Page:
In the margins: children and graphic satire in the eighteenth century and early nineteenth century

Research output: Chapter in Book/Report/Conference proceedingChapter

Colleges, School and Institutes


As Marcia Pointon has observed, the middle of the eighteenth century saw the substitution of genealogical ideology with a child-centred one. The notions of family and nurturing increasingly took precedence over the confident demonstration of bloodline, as English bourgeois values supplanted those of aristocratic inheritance. This shift in attitude manifested itself in the indulgent depictions of children in family portraiture. A parallel artistic movement in the period was the development of fancy paintings, images of street children which challenged the distinctions between adulthood and childhood, and innocence and experience, upon which higher-status portraiture depended. Drawing upon the modern critical discussions of portraits of both affluent and impoverished children, this chapter addresses the neglected topic of the representation of children in British graphic satire in the eighteenth century and early nineteenth century. It examines the depiction of the child both in moral series, such as William Hogarth’s A Harlot’s Progress (1732), and in popular political prints. This chapter explores the extent to which the approved discourse of parental indulgence in domestic portraiture and the discourse of tainted innocence in fancy paintings have their corollaries in the engraved images of this period.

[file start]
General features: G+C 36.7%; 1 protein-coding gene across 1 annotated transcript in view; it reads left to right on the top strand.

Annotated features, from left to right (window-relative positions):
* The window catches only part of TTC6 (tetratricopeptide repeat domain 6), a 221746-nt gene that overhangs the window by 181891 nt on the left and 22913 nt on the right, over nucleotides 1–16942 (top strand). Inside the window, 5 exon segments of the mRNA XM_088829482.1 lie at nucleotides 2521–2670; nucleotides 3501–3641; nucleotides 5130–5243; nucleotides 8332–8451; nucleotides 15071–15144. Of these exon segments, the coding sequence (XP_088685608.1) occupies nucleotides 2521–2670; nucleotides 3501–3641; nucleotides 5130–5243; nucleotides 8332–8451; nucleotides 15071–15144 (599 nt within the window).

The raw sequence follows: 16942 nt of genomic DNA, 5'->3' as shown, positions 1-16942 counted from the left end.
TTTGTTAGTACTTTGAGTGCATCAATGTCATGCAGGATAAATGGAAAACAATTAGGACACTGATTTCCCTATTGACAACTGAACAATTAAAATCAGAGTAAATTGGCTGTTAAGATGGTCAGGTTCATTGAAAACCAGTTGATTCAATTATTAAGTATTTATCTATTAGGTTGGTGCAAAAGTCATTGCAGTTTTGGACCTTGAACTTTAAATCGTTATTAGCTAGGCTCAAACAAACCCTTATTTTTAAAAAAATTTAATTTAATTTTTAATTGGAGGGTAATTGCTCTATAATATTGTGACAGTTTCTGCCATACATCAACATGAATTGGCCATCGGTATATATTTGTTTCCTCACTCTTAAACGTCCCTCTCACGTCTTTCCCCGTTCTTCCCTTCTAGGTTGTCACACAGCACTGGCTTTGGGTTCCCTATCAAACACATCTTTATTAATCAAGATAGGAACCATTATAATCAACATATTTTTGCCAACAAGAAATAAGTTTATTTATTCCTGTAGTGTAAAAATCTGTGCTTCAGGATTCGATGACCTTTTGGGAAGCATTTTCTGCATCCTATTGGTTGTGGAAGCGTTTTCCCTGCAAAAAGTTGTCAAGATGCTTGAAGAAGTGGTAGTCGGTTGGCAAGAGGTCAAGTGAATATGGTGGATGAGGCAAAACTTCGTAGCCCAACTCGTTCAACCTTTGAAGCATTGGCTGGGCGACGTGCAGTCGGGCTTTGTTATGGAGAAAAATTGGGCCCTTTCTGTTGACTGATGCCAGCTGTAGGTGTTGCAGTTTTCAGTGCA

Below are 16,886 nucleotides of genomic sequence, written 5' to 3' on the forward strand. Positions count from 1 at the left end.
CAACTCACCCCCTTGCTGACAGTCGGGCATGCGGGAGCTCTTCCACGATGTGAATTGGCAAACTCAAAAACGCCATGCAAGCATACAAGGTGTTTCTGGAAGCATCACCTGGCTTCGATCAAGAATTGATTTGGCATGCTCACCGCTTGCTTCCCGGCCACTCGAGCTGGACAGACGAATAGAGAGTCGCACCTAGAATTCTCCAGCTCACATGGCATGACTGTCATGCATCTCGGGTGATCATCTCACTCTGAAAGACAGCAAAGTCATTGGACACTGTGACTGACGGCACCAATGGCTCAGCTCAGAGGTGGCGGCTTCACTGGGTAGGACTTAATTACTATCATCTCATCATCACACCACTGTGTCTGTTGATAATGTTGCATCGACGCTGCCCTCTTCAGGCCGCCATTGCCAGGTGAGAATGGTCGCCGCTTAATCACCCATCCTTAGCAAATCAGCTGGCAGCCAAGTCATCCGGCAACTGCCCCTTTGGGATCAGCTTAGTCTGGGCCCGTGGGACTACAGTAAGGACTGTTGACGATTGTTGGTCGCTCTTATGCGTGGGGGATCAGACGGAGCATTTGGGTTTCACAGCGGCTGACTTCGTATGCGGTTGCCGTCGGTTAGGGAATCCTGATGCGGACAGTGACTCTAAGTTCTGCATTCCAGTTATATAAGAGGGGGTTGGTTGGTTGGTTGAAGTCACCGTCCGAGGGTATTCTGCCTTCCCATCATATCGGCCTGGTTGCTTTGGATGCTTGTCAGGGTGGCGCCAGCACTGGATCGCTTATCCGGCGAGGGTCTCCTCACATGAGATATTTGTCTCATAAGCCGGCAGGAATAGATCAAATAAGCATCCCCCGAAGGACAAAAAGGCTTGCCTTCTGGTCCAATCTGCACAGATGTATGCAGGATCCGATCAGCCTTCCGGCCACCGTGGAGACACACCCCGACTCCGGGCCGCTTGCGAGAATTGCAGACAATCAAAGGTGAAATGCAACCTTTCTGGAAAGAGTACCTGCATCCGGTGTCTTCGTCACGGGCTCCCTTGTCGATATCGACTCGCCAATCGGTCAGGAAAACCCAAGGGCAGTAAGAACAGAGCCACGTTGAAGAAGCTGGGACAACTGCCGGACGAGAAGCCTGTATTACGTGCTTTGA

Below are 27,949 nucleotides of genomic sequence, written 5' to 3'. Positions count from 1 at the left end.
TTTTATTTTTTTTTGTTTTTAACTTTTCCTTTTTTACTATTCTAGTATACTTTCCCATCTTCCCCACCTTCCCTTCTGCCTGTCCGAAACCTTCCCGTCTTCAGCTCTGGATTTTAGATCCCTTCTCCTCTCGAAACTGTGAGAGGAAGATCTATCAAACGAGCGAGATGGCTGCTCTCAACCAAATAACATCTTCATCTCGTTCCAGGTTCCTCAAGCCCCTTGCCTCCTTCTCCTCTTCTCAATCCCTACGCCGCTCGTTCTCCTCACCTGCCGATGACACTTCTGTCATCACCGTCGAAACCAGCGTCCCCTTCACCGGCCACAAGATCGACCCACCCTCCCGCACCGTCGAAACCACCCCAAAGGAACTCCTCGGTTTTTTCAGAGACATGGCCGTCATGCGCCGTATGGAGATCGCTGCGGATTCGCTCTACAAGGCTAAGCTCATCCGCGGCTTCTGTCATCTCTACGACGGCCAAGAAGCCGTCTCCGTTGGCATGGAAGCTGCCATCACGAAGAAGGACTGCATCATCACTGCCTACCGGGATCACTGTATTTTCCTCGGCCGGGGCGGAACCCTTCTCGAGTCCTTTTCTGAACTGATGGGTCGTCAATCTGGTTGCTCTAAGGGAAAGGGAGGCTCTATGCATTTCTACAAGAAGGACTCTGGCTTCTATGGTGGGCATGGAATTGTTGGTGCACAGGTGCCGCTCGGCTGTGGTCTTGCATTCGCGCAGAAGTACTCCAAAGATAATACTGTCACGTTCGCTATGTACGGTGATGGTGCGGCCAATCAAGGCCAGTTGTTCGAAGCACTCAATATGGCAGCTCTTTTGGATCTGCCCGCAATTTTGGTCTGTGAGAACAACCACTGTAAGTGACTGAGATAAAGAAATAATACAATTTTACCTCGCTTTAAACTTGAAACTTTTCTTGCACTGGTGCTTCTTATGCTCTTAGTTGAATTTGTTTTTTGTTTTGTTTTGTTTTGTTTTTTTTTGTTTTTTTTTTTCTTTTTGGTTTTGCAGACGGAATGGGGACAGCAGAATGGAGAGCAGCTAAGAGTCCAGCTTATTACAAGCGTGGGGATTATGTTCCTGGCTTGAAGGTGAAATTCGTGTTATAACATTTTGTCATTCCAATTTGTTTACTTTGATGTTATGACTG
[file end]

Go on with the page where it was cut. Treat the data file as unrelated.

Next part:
Original languageEnglish
Title of host publicationLiterary Cultures and Eighteenth-Century Childhoods
EditorsAndrew O'Malley
Publication statusPublished - 18 Jan 2019


  • Childhood, Graphic Satire, eighteenth-century literature, Visual culture, William Hogarth